Be smart about the surfaces in healthcare

By Jodi Fazio / Special to Healthcare Facilities Today
July 17, 2018

Healthcare furniture must maintain visual allure and support hospital infection prevention protocols with surfaces that are easy to thoroughly clean with bleach year after year. It is a fact that germs are spread and people can catch a cold, virus or something more serious in the air we breathe.

But have you considered how many contaminants are transferred by touching the surfaces of tables, chair arms, bedside tops and headboards and footboards in hospital rooms?  It is a scary thought to consider, as most healthcare environments focus attention primarily on keeping the restroom, the floor and the linens on the beds clean. The key to infection prevention and control and keeping germs and superbugs at bay is to extend the focus to everything staff, patients and guests touch, especially the surfaces that get multiple touches in a day. Here are some keys to maintaining germ free surfaces.

Surface smooth

The smoother the surface is the better it is, period. No one is attracted to brittle arms, scratched up chair legs or worn chair backs. These imperfections are just not aesthetically pleasing. If you are forced to sit in a chair that looks bad, you feel uncomfortable and on edge. Smooth surfaces restrict cracks and crevices and help prevent the spread of harmful bacteria through cross contamination.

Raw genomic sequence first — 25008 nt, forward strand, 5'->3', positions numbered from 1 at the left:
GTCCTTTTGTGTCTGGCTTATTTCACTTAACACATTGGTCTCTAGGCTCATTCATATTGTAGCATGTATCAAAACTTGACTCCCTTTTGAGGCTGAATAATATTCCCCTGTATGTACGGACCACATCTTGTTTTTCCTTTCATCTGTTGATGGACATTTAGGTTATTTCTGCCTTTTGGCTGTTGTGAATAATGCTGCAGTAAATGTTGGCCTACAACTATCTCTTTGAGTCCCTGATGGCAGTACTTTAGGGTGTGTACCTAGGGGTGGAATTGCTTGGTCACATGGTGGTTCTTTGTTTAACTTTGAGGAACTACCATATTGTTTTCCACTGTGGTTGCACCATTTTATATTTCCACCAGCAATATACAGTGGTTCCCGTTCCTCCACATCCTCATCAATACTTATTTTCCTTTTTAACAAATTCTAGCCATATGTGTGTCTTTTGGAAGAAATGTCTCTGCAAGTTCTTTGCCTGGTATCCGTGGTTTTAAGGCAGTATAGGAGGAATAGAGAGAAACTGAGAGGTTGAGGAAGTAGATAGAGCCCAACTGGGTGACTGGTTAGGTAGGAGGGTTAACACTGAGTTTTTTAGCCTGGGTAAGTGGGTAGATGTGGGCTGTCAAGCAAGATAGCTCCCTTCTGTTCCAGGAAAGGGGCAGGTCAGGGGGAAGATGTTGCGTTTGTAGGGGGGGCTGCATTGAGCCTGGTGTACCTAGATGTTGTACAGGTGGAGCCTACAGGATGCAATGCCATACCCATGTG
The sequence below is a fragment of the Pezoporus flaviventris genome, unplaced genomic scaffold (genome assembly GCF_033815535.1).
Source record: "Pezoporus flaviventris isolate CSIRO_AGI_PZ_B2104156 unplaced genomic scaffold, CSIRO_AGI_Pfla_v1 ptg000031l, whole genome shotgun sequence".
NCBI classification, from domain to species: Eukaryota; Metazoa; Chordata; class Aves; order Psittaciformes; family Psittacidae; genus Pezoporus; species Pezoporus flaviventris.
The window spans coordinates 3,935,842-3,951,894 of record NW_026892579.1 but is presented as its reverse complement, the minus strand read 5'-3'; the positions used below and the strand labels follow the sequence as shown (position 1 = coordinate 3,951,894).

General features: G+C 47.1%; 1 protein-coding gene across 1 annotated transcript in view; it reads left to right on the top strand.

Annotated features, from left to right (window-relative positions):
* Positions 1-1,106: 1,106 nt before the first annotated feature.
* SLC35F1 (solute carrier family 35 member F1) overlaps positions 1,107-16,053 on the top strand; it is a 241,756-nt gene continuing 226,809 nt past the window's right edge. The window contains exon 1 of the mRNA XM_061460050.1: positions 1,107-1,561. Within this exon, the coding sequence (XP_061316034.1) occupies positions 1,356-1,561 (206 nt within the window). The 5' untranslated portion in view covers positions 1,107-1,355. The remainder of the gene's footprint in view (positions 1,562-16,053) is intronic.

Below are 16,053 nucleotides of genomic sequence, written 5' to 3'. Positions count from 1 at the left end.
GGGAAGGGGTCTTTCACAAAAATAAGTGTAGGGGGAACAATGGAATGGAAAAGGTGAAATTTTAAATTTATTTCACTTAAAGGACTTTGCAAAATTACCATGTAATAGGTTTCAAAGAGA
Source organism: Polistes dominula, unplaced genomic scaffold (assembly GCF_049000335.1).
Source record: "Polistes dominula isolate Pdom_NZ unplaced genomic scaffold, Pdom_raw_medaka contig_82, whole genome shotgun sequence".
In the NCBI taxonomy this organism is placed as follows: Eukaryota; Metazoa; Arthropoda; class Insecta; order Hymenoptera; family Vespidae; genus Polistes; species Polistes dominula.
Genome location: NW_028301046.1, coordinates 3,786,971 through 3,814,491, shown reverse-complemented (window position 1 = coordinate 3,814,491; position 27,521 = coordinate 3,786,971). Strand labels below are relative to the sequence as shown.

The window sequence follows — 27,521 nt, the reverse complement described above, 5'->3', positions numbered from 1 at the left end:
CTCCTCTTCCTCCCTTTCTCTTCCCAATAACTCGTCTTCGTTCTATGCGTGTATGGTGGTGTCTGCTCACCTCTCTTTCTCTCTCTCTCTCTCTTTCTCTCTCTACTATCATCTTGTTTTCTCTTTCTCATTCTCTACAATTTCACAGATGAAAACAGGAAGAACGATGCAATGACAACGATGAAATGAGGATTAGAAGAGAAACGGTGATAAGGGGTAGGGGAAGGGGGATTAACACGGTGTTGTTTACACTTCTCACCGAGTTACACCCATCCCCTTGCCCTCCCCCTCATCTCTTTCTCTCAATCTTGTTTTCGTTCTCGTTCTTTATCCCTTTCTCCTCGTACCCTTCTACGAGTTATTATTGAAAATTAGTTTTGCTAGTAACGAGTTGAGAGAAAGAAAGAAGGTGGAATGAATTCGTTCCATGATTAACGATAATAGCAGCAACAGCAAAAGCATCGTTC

Surface strong

Healthcare surfaces must be robust and function at a high level while looking beautiful. With the onslaught of wheelchairs, gurneys and medical carts in healthcare environments, furniture surfaces must be able to withstand the myriad types of use and abuse they encounter daily. These surfaces should be non-porous so harmful bacteria can’t find a home and grow. These surfaces should be easily cleaned with bleach everyday as part of a hospital’s comprehensive infection control measures.

Surface savvy

Be aware of the surfaces in the room. We’ve all been in a healthcare lobby, the reception area of a doctor’s office and of course, patient rooms. No matter the length of the wait time, people sit, eat and sleep in the chairs. There is mounting evidence to suggest that environmental surface contamination plays an important role in the transmission of several key healthcare associated pathogens. All furniture in a healthcare environment should attract families and patients by creating healthy and stylish spaces; contribute to patient and staff safety and contribute to improved infection prevention.

Jodi Fazio is the Marketing Director of Kwalu, a manufacturer of healthcare and senior furniture.

Jodi Fazi

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